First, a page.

Assuming early gains hold, stocks are positioning for a sixth consecutive day of gains, adding credibility to recent predictions that the broader market will reach all-time highs by the end of next year. The primer this morning appears to be optimism over ongoing fiscal cliff negotiations as well as a belief that the Federal Reserve will announce a fourth round of quantitative easing today. Currently, the Dow Jones Industrial Average (DJINDICES:^DJI) is up by 14 points, or 0.11%, in late-morning trading.
A glass half full
All eyes are on the Fed today, which concludes its two-day policy meeting in Washington. It's widely expected that the central bank will initiate an additional round of quantitative easing to replace the now-expiring Operation Twist. The consensus opinion is that the new monetary program will include $45 billion in monthly purchases of long-dated Treasury bonds. Notably, these purchases will be on top of the $40 billion of mortgage-backed securities that the Fed is already buying each month in its attempt to lower mortgage rates and thus fuel the housing recovery.
There's also a growing sense of optimism that politicians will reach a deal before the country plunges over the fiscal cliff. President Obama and House Speaker Boehner met over the weekend to discuss the matter. They then talked over the phone yesterday. Following these interactions, Boehner noted that he still has "serious differences" with the president over the latter's desire to raise tax rates on corporations and the richest Americans.
According to Jamie Dimon, the chief executive officer of JPMorgan Chase (NYSE:JPM): "We are one decision away from restoring our fiscal and moral authority from around the world. Let's just do it." Dimon estimates that a resolution to the fiscal cliff would free up the U.S. economy to grow at a 4% rate next year and contribute to monthly job creation figures of 200,000 or more. "We shouldn't take the risk [of going over the cliff]," Dimon noted. "I think it's a big deal that we do it right because it can save jobs, get the country going again, return confidence both in the United States and globally."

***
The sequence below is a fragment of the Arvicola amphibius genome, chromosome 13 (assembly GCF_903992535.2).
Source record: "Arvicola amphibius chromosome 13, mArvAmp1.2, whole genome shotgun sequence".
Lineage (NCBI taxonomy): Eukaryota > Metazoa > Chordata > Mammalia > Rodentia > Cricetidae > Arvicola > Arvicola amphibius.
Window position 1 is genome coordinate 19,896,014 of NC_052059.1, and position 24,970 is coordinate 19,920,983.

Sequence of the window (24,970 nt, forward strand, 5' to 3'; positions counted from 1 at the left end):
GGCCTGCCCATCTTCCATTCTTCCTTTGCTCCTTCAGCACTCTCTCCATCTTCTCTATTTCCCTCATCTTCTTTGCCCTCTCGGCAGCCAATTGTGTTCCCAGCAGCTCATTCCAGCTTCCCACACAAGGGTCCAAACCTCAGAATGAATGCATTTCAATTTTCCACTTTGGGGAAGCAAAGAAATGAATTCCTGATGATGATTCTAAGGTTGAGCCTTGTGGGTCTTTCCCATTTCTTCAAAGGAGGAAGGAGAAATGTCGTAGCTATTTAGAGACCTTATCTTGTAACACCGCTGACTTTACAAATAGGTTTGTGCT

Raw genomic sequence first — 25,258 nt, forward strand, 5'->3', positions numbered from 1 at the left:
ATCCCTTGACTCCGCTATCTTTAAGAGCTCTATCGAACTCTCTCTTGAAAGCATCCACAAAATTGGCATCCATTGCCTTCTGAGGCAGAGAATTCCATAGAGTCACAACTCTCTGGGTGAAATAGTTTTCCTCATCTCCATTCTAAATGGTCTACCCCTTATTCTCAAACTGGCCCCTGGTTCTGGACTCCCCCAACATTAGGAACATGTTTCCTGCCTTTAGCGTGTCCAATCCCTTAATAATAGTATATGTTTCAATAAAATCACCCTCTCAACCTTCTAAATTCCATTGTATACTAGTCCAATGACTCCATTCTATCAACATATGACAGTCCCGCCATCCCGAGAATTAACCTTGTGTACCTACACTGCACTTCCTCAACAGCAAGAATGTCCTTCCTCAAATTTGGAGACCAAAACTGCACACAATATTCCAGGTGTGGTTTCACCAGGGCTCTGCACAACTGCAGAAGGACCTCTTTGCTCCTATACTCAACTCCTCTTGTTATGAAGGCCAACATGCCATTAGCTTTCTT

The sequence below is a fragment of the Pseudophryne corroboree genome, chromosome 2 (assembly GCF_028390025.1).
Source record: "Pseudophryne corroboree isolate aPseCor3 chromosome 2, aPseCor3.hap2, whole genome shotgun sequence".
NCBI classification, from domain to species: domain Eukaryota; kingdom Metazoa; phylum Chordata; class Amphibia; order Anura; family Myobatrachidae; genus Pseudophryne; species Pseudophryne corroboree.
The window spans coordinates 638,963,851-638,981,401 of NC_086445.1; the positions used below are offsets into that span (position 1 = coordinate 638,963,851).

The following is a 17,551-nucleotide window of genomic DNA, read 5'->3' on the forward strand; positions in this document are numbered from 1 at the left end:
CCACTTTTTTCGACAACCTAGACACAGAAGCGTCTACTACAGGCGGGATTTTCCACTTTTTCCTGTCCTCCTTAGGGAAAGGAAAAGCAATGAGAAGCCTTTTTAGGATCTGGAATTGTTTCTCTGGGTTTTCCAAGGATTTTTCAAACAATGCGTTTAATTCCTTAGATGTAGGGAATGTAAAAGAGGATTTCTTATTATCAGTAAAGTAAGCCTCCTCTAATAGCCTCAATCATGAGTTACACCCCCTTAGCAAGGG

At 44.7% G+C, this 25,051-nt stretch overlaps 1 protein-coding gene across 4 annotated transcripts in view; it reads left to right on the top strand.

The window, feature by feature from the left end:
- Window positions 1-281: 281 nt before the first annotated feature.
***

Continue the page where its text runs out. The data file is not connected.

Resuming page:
Today's top corporate news
In terms of individual stocks, Warren Buffett's Berkshire Hathaway (NYSE:BRK-A) announced today that it will buy back $1.2 billion of its own shares -- that equates to 9,200 shares at $131,000 each. The seller is the estate of a "longtime shareholder" that the company didn't identify. Berkshire made news last year when it announced that it would repurchase shares anytime they traded for less than 110% of book value. Some are interpreting today's repurchase to mean that the bar has been raised to 120% book. Shares of Berkshire are up 2.5% on the news.
Shares of Costco (NASDAQ:COST) are also up today after the warehouse retailer announced quarterly earnings that beat analysts' estimates. Same-store sales excluding membership fees rose 7% on a year-over-year basis. Meanwhile, revenue from membership fees, the primary source of Costco's earnings, increased 14.3%. While analysts were expecting a slightly higher growth in the latter figure, as it grew 18% in the preceding quarter, the company reported that a recent 10% increase in membership fees had little to no impact on renewal rates. For the quarter, the company earned $0.95 per share compared to an average analyst estimate of $0.93 per share.
With respect to Dow stocks, Hewlett-Packard (NYSE:HPQ) is the blue chip index's best-performing component, up 2.1% in midday trading. Shares in the technology giant have struggled since its last quarterly earnings report, when it announced a multibillion-dollar charge-off related to an earlier acquisition. Alternatively, shares of Wal-Mart (NYSE:WMT) are headed lower, down 2.3%. Retailers are currently in the midst of the heaviest shopping season and are feeling the effects of the uncertainty surrounding the fiscal cliff.
John Maxfield has no positions in the stocks mentioned above. The Motley Fool owns shares of Costco Wholesale and JPMorgan Chase. Motley Fool newsletter services recommend Costco Wholesale. Try any of our Foolish newsletter services free for 30 days. We Fools may not all hold the same opinions, but we all believe that considering a diverse range of insights makes us better investors. The Motley Fool has a disclosure policy.